“As long as there are slaughterhouses there will be wars …”
A nutritional study was done in a maximum security prison in America. This was a prison, like many others, where violence was a part of daily life for the inmates; violence in the form of rape, assault, and even murder. Half of the prison was given a change of diet. Instead of the standard fare of meat, potatoes, and vegetables, the experimental half of the prisoners was given a vegetarian diet. They were fed no meat or fish. The other half of the prison acted as a control group, and continued to be fed as they always had been. The two groups were in separate facilities and had no contact with each other.
For the vegetarian group subtle changes occurred almost immediately. Then, over the course of several months this experimental group of vegetarians became much less aggressive and violent. They stopped harming each other and appeared far more content. For the control group life remained unaltered, with violence as the norm.
Back in 1994 we lived in a house in the country in Golden Bay, at the top of New Zealand’s South Island. At the time our daughters were aged one and three. One evening meal was interrupted by the persistent bawling of cattle. Lucia and I took the girls with us outside to investigate. Two farmers were selecting members of a herd for slaughter. Each steer chosen to be killed was marked with paint. We observed was the rough and insensitive way in which the animals were being treated. It was obvious these men didn’t consider it an issue that these cattle might have feelings. The insistent wailing should have been a giveaway. We returned to our meal, disturbed by what we had seen.
Later I took the girls to visit the incarcerated cattle. The men had left, presumably to enjoy a beef-based meal, and the bawling had abated. The cattle shuffled around forlornly, resigned to their fate. At that moment, nothing could convince us that these animals were unfeeling and stupid creatures. We stood at the fence and I spoke for the three of us, “Not all people are as insensitive as these men who mistreated you today. We care. We’re sorry. We love you.”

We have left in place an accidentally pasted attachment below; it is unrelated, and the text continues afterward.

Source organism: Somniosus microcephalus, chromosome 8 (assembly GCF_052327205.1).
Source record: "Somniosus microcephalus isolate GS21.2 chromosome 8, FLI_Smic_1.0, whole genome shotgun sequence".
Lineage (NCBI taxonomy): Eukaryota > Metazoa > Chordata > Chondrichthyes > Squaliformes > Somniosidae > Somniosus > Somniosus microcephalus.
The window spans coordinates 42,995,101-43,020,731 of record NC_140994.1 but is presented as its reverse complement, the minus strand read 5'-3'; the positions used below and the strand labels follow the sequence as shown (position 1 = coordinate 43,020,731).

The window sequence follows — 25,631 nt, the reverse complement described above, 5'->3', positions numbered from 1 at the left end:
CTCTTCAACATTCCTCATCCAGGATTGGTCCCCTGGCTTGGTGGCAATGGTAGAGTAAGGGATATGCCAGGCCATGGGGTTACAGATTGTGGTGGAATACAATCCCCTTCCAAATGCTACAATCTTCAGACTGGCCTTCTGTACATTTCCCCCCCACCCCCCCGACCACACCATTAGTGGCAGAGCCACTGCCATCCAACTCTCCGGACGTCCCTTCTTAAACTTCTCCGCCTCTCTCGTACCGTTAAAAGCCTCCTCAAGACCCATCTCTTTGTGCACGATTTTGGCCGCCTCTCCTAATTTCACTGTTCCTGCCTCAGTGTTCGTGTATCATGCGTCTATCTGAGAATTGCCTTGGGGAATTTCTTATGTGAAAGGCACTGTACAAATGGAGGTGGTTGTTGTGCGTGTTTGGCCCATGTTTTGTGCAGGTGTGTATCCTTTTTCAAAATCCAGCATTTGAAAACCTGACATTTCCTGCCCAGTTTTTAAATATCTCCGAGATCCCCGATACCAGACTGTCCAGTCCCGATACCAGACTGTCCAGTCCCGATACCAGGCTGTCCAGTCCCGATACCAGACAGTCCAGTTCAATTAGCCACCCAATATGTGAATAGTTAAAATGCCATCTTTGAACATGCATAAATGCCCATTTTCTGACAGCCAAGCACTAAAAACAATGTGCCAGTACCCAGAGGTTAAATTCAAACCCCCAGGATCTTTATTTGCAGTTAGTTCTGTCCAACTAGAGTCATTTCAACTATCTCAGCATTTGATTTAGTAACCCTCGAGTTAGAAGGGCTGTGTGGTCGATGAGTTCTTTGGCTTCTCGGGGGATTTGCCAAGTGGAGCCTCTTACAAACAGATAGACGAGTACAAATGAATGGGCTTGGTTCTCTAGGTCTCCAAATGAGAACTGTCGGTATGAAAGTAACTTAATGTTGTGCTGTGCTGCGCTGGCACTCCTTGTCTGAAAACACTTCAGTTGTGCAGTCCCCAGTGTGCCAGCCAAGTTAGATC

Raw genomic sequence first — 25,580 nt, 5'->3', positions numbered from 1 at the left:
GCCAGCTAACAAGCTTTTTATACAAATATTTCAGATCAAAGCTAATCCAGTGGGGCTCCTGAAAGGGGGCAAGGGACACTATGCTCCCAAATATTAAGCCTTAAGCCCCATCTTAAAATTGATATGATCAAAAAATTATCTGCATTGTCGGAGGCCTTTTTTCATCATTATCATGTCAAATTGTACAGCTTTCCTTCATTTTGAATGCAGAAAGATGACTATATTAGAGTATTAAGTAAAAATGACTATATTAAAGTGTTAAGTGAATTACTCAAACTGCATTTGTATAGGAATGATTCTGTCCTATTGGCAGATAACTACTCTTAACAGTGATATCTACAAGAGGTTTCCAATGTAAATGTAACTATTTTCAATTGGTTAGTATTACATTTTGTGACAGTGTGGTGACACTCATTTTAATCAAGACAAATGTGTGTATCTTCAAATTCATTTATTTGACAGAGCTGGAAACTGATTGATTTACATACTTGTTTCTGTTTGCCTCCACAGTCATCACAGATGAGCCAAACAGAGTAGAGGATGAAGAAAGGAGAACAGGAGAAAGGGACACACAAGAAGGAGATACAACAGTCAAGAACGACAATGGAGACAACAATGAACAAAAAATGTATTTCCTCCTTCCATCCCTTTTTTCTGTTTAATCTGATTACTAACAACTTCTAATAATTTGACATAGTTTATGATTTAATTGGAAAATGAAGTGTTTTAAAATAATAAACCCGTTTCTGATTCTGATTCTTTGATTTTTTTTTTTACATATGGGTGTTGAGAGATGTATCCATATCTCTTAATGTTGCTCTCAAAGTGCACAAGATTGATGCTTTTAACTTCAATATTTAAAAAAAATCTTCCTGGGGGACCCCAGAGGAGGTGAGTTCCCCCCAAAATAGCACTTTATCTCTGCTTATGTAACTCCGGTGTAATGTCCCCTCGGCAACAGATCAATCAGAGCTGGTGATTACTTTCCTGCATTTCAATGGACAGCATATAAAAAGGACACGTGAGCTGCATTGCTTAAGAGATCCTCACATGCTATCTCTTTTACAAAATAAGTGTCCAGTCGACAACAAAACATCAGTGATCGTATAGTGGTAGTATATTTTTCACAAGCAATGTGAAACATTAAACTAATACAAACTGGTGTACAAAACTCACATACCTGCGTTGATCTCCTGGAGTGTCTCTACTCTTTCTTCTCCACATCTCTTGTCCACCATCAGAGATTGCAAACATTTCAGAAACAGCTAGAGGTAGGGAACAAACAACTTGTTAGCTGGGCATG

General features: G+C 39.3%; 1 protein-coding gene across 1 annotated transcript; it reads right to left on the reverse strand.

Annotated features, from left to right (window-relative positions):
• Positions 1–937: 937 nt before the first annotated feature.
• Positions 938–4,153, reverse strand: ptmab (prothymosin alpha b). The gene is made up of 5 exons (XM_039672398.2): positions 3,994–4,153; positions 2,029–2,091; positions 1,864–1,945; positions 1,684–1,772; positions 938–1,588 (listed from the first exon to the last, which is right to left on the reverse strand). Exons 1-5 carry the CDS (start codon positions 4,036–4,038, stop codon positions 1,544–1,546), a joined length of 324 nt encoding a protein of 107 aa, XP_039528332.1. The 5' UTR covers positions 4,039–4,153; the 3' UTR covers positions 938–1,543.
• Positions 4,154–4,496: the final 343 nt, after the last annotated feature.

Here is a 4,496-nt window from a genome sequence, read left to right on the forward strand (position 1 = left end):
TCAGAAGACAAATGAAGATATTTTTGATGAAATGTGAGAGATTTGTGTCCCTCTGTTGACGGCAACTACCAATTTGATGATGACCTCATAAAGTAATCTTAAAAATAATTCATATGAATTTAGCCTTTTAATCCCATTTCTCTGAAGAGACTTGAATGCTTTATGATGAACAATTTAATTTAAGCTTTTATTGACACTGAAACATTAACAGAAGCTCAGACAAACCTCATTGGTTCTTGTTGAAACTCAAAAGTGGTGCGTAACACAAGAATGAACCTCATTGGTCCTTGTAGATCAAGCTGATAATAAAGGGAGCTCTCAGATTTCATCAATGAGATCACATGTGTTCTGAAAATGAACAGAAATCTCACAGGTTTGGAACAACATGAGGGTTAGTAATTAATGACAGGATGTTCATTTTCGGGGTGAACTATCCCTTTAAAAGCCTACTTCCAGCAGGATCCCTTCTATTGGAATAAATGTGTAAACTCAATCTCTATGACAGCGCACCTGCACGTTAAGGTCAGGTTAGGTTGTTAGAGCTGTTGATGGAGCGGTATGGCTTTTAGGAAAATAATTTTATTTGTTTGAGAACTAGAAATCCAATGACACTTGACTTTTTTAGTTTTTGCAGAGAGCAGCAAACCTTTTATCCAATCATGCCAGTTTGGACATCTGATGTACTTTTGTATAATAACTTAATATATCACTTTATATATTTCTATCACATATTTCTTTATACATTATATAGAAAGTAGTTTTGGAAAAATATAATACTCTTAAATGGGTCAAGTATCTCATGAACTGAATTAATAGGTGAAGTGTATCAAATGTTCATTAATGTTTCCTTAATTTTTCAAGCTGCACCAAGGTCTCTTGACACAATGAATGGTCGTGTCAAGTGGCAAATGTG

A subtle shift could be seen in the herd. They calmed visibly. The experience was one of many that helped our daughters to develop into the caring, compassionate young women they are today.
Everything created is interdependent; so it follows that what affects one form of life must affect all other forms as well. If we deliberately cause suffering and disease in other lives, we increase our own suffering and disease. It would seem self evident that killing animals for food only adds to the level of suffering on this planet. I’ve lived without meat and fish and other animal products (with the exception of the very occasional egg or piece of organic cheese) for close to thirty years. I am healthier today than I was in my early twenties. The hay fever and eczema I suffered from as a boy have completely disappeared. I can stick my nose into any flower and thoroughly enjoy the exquisite fragrance without sneezing. Clearly, I have demonstrated that one needn’t rely on animals for sustenance. Many others have done the same. It seems it is just a matter of changing our conditioned habits of eating. Are you prepared to make such a shift? You will improve your health on many levels and you’ll contribute to a more compassionate world in which to live in.
CLICK BELOW TO:
Radio host, inspirational speaker and health educator John Haines is the author of In Search of Simplicity: A True Story that Changes Lives, a startlingly poignant and inspiring real-life endorsement of the power of thought, belief and synchronicity in one’s life.
“In Search of Simplicity is a unique and awe-inspiring way to re-visit and even answer some of the gnawing questions we all intrinsically have about the meaning of life and our true, individual purpose on the planet. I love this book.”
Barbara Cronin, Circles of Light. For the complete review visit: http://www.circlesoflight.com/blog/in-search-of-simplicity/
“In Search of Simplicity is one of those rare literary jewels with the ability to completely and simultaneously ingratiate itself into the mind, heart and soul of the reader.”
Heather Slocumb, Apex Reviews